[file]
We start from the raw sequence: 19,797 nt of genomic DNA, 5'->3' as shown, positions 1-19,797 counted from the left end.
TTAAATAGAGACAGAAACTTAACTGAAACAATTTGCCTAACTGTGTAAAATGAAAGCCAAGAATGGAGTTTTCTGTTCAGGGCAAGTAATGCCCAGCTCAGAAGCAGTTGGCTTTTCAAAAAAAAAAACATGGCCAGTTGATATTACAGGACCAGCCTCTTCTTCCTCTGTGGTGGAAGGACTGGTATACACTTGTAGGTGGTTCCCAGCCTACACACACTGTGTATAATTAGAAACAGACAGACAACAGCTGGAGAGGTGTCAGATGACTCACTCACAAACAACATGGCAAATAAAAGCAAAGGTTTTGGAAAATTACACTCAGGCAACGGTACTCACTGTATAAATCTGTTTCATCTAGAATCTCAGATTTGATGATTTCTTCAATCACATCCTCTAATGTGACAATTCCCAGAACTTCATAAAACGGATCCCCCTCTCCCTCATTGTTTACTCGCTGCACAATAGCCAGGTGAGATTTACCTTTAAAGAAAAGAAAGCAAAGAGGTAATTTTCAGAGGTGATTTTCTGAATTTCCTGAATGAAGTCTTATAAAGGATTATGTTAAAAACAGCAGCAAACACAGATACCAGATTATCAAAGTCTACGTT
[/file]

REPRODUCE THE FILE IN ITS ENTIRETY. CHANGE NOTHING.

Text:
We start from the raw sequence: 19,797 nt of genomic DNA, 5'->3' as shown, positions 1-19,797 counted from the left end.
TTAAATAGAGACAGAAACTTAACTGAAACAATTTGCCTAACTGTGTAAAATGAAAGCCAAGAATGGAGTTTTCTGTTCAGGGCAAGTAATGCCCAGCTCAGAAGCAGTTGGCTTTTCAAAAAAAAAAACATGGCCAGTTGATATTACAGGACCAGCCTCTTCTTCCTCTGTGGTGGAAGGACTGGTATACACTTGTAGGTGGTTCCCAGCCTACACACACTGTGTATAATTAGAAACAGACAGACAACAGCTGGAGAGGTGTCAGATGACTCACTCACAAACAACATGGCAAATAAAAGCAAAGGTTTTGGAAAATTACACTCAGGCAACGGTACTCACTGTATAAATCTGTTTCATCTAGAATCTCAGATTTGATGATTTCTTCAATCACATCCTCTAATGTGACAATTCCCAGAACTTCATAAAACGGATCCCCCTCTCCCTCATTGTTTACTCGCTGCACAATAGCCAGGTGAGATTTACCTTTAAAGAAAAGAAAGCAAAGAGGTAATTTTCAGAGGTGATTTTCTGAATTTCCTGAATGAAGTCTTATAAAGGATTATGTTAAAAACAGCAGCAAACACAGATACCAGATTATCAAAGTCTACGTT